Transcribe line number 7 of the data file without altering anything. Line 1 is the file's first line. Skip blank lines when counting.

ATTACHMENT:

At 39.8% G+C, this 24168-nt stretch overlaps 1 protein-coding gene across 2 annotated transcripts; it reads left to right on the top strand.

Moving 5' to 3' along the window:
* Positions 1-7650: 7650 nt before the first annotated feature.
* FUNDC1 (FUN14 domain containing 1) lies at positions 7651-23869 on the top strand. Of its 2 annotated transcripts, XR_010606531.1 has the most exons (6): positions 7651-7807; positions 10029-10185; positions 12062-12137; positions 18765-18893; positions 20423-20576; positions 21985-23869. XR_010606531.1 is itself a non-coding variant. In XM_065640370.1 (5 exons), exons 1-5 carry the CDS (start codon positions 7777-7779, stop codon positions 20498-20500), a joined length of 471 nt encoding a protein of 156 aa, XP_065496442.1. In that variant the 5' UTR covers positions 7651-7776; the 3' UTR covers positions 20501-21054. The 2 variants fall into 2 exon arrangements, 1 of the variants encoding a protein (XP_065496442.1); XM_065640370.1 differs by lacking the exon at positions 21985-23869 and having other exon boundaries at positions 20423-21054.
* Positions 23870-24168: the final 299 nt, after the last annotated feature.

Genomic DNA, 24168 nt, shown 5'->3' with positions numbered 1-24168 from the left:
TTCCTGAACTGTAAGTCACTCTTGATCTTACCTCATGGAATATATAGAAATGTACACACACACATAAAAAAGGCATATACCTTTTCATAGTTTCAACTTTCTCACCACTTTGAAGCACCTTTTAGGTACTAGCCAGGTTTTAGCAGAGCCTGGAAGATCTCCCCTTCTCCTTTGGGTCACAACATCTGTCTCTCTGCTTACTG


TTCCTGAACTGTAAGTCACTCTTGATCTTACCTCATGGAATATATAGAAATGTACACACACACATAAAAAAGGCATATACCTTTTCATAGTTTCAACTTTCTCACCACTTTGAAGCACCTTTTAGGTACTAGCCAGGTTTTAGCAGAGCCTGGAAGATCTCCCCTTCTCCTTTGGGTCACAACATCTGTCTCTCTGCTTACTG